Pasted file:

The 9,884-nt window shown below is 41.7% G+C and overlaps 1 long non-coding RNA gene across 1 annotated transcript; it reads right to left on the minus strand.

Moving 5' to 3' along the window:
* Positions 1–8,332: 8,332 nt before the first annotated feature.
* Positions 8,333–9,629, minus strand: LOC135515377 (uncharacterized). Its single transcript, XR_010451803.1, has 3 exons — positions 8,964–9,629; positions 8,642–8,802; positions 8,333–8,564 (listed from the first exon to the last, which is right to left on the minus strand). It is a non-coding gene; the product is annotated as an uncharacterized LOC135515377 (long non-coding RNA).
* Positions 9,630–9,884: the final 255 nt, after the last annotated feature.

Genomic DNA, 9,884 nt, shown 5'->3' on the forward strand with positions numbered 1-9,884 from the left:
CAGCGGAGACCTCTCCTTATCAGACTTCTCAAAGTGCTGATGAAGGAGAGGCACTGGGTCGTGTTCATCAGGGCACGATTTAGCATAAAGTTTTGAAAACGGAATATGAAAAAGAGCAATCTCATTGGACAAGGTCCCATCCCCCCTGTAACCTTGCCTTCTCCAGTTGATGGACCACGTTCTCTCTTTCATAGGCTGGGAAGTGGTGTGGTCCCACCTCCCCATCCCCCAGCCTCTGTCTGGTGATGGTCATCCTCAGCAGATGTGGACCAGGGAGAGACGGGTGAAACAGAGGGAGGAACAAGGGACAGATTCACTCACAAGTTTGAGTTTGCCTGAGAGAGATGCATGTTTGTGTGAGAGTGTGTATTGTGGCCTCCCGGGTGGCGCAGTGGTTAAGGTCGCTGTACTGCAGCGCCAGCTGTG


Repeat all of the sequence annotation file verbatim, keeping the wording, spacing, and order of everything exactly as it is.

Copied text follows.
The 9,884-nt window shown below is 41.7% G+C and overlaps 1 long non-coding RNA gene across 1 annotated transcript; it reads right to left on the minus strand.

Moving 5' to 3' along the window:
* Positions 1–8,332: 8,332 nt before the first annotated feature.
* Positions 8,333–9,629, minus strand: LOC135515377 (uncharacterized). Its single transcript, XR_010451803.1, has 3 exons — positions 8,964–9,629; positions 8,642–8,802; positions 8,333–8,564 (listed from the first exon to the last, which is right to left on the minus strand). It is a non-coding gene; the product is annotated as an uncharacterized LOC135515377 (long non-coding RNA).
* Positions 9,630–9,884: the final 255 nt, after the last annotated feature.

Genomic DNA, 9,884 nt, shown 5'->3' on the forward strand with positions numbered 1-9,884 from the left:
CAGCGGAGACCTCTCCTTATCAGACTTCTCAAAGTGCTGATGAAGGAGAGGCACTGGGTCGTGTTCATCAGGGCACGATTTAGCATAAAGTTTTGAAAACGGAATATGAAAAAGAGCAATCTCATTGGACAAGGTCCCATCCCCCCTGTAACCTTGCCTTCTCCAGTTGATGGACCACGTTCTCTCTTTCATAGGCTGGGAAGTGGTGTGGTCCCACCTCCCCATCCCCCAGCCTCTGTCTGGTGATGGTCATCCTCAGCAGATGTGGACCAGGGAGAGACGGGTGAAACAGAGGGAGGAACAAGGGACAGATTCACTCACAAGTTTGAGTTTGCCTGAGAGAGATGCATGTTTGTGTGAGAGTGTGTATTGTGGCCTCCCGGGTGGCGCAGTGGTTAAGGTCGCTGTACTGCAGCGCCAGCTGTG